I was speaking to a feeder this morning who has told me that she needs to move out of her flat because her CPF funds have dried up and she needs to downgrade. She will be moving to a slightly smaller flat.
The problem is that she now has dozens of cats and she doesn't know what to do with them. She called up to ask what to do.
I asked her where the cats came from. Some have medical conditions, others she picked up during SARS, and yet others she picked up because people abandoned them. She complained that people kept throwing cats out despite her picking the kittens up and bringing them home. She wanted to call and ask if there were caregivers who would take her cats into their colonies.
I told her that it is highly unlikely anyone can absorb her 'excess' cats so to speak. Most people are struggling, and even an increase of two or three cats will be very difficult for the caregivers. In addition, no one in her area really is a caregiver - she knows one other feeder who had never contacted the TC because the feeder says the officers keep changing and she does not know whom they are.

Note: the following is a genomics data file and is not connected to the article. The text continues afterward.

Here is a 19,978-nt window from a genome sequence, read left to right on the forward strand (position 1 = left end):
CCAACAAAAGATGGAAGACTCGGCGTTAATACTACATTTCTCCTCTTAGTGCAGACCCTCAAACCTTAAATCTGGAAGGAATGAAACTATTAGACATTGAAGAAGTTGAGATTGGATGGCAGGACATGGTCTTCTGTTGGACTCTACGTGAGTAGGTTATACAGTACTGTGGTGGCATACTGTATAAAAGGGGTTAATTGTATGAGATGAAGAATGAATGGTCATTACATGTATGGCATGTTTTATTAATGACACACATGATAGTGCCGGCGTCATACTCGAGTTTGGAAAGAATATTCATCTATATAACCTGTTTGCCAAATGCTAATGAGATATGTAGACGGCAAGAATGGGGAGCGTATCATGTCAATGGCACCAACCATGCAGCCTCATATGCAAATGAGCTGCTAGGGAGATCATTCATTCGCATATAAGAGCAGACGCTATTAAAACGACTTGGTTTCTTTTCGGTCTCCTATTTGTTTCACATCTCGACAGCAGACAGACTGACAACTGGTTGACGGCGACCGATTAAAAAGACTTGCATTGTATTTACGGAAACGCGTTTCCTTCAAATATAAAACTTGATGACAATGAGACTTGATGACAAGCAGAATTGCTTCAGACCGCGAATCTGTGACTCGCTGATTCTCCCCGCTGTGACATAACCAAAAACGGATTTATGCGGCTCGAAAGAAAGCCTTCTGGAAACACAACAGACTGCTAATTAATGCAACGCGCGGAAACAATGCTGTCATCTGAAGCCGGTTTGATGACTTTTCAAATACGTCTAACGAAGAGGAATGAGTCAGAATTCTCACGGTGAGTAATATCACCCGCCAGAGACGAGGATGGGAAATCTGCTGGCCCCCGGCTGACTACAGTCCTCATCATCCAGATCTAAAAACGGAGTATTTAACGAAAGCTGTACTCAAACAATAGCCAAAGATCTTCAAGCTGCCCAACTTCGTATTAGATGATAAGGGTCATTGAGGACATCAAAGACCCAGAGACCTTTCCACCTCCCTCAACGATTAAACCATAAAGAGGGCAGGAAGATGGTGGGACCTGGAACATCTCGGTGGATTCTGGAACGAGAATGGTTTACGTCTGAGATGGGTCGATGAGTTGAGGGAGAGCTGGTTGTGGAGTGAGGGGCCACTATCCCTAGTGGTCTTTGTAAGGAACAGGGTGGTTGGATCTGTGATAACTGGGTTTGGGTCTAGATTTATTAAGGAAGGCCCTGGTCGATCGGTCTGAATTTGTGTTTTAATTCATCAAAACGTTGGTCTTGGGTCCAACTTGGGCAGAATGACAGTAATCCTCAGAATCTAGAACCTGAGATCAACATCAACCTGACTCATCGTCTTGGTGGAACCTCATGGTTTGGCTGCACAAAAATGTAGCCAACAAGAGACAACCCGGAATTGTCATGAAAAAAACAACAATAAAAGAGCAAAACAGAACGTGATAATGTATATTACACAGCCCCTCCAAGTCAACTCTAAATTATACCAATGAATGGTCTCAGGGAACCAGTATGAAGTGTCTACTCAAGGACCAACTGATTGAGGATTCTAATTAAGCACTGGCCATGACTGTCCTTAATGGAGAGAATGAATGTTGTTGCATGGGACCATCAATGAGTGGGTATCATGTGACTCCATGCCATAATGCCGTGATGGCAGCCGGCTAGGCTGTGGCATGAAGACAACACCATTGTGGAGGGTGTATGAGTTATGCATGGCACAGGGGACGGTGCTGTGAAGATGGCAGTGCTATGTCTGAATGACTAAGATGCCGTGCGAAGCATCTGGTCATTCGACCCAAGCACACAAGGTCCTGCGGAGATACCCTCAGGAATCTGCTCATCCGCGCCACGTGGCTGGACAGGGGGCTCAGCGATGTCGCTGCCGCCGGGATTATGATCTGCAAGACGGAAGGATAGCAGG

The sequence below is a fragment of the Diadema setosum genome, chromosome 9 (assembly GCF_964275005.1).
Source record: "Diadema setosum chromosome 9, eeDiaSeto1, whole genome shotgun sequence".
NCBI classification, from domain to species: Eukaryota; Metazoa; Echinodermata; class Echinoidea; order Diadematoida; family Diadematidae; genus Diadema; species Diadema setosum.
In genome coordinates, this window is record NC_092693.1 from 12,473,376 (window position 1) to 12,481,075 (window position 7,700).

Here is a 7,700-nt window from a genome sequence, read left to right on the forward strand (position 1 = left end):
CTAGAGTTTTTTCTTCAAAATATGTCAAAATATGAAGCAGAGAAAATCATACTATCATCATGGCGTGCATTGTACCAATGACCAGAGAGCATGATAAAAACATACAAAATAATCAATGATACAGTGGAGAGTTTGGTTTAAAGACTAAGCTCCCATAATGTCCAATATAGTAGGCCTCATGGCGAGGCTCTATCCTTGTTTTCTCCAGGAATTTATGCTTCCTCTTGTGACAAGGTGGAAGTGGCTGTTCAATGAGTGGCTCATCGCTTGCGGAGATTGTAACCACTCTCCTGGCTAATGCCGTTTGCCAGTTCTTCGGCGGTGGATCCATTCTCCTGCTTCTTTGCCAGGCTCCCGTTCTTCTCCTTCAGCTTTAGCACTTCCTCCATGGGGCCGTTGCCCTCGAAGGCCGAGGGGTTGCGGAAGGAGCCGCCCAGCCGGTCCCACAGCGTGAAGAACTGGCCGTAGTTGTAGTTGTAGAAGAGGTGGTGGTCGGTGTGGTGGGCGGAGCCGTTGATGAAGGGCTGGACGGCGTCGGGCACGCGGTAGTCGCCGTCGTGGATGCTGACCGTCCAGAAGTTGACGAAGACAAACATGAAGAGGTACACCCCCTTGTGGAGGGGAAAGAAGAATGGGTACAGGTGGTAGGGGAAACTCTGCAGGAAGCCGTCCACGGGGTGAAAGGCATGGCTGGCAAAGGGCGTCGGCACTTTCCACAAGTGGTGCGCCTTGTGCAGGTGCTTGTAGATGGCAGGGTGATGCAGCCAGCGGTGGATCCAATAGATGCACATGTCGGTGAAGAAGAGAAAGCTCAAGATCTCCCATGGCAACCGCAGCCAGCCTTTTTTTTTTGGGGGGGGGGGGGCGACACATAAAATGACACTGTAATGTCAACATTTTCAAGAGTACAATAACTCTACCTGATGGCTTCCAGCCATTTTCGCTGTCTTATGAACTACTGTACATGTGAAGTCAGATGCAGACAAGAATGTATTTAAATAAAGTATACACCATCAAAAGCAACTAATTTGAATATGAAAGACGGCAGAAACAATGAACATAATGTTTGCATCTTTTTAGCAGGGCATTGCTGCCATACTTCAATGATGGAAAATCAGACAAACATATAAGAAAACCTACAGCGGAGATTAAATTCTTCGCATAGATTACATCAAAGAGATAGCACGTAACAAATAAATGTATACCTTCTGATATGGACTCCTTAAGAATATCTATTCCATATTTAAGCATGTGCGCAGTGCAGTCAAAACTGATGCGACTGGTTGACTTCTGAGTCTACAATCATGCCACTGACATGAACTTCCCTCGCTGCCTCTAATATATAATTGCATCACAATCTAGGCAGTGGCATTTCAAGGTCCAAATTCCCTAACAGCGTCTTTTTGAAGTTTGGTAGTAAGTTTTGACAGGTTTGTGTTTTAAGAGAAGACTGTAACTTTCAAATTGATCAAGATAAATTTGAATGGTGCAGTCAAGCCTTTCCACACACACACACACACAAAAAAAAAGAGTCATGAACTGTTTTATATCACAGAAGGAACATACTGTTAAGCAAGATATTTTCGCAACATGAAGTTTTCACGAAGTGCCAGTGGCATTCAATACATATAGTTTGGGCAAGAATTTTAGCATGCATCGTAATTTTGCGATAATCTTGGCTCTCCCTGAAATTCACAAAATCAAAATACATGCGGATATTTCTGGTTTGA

It's a difficult situation, and abandonment is an on-going problem. The problem also is that removing the abandoned cats doesn't help - because the people dumping very often keep the unsterilised parents and those cats continue to breed. In the end, people end up taking in too many. Unfortunately some like this woman run into unexpected situations like having to move and that makes it worse.